asking for help
I found myself exactly in my mother’s shoes and I had to learn the hard way that it’s impossible for one person to do it alone.
Image: "Which Way" by David Jewell. Used by permission. As we made our first attempts at saying what we needed, some other
I have always considered myself an independent person who is capable of doing multiple things at once and doesn't need anybody
About a month ago, I was out of town helping a cousin and her husband each of who were diagnosed with terminal illnesses
At a time when we're hyperconnected with each other only separated by 3.57 degrees, you would think it's easier for artists and creative people to leverage technology for their own practices. However, we're left unaided with misguided realities around who and how to build meaningful relationships with those around us.
The idea of being beholden with a karmic debt to anybody makes me feel less than someone who might have better access to a given resource. However, the act of giving makes room for receiving in turn.
Learning many more lessons in this vein, I finally discovered that being independent does not mean that I should have no help along the way. Even small doses of support can have a big impact. The secret to successful requests is to ask early and often.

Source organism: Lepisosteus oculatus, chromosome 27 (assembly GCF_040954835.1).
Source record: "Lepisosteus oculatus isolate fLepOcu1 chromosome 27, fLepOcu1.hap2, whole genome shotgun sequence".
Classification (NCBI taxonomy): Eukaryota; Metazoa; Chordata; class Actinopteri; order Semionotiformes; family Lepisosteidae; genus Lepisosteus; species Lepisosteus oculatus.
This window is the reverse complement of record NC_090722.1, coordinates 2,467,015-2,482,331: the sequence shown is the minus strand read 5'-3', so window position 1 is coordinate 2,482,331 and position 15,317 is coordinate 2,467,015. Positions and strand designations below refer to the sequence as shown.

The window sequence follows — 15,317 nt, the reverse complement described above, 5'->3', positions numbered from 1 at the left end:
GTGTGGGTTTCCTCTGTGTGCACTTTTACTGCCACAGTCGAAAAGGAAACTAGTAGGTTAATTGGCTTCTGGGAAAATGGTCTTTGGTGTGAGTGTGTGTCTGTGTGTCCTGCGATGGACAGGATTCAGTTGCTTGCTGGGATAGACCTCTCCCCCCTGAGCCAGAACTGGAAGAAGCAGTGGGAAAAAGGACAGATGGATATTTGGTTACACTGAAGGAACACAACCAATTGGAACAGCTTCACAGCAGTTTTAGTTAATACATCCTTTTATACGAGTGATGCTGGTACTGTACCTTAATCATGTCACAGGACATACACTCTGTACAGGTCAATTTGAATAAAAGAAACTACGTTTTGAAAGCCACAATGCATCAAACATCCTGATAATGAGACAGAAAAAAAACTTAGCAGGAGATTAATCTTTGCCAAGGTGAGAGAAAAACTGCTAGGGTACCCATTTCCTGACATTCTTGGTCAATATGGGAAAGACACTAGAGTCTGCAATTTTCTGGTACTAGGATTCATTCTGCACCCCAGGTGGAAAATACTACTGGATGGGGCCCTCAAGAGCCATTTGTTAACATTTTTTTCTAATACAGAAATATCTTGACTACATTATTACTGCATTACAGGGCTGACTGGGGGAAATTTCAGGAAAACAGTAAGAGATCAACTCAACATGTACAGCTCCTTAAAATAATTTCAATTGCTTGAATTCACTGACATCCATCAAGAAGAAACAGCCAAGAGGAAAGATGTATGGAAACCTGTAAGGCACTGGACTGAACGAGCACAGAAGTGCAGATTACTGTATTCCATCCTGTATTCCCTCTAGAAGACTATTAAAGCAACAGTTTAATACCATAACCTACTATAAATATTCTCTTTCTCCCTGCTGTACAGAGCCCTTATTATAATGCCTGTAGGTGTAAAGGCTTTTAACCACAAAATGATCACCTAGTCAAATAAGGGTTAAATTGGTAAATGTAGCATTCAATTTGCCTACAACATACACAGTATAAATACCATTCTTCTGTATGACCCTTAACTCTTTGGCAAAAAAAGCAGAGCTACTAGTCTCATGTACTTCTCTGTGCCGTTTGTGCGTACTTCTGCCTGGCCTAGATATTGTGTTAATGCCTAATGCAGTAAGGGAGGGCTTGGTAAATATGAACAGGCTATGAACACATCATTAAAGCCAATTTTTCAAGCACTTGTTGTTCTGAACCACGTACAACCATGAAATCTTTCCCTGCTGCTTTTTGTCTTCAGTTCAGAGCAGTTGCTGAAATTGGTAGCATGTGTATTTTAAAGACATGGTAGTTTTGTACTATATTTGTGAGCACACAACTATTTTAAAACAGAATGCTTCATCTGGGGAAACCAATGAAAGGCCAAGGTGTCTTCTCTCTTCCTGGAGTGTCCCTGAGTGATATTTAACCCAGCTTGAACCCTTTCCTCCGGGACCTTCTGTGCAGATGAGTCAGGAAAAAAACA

Giving is an act of a generous heart and it also gives us a sense of control. Receiving can be really uncomfortable as it goes against the rules we have inside. We don't want to be seen as takers or as victims.
There is a finite amount of time in our days and lifetime -- it's up to us how we fill those days. It's up to us how we will manage our commitments. What will you keep, trash, or donate?
If you're in the same boat as me, please know that you don't have to suffer alone. Your mental health concerns are nothing to be ashamed of. Go to your GP. Tell them how you are feeling. If you walk away feeling embarrassed or ashamed or unsupported, it's time to find a new GP, because I promise, you don't need to feel alone in your suffering anymore.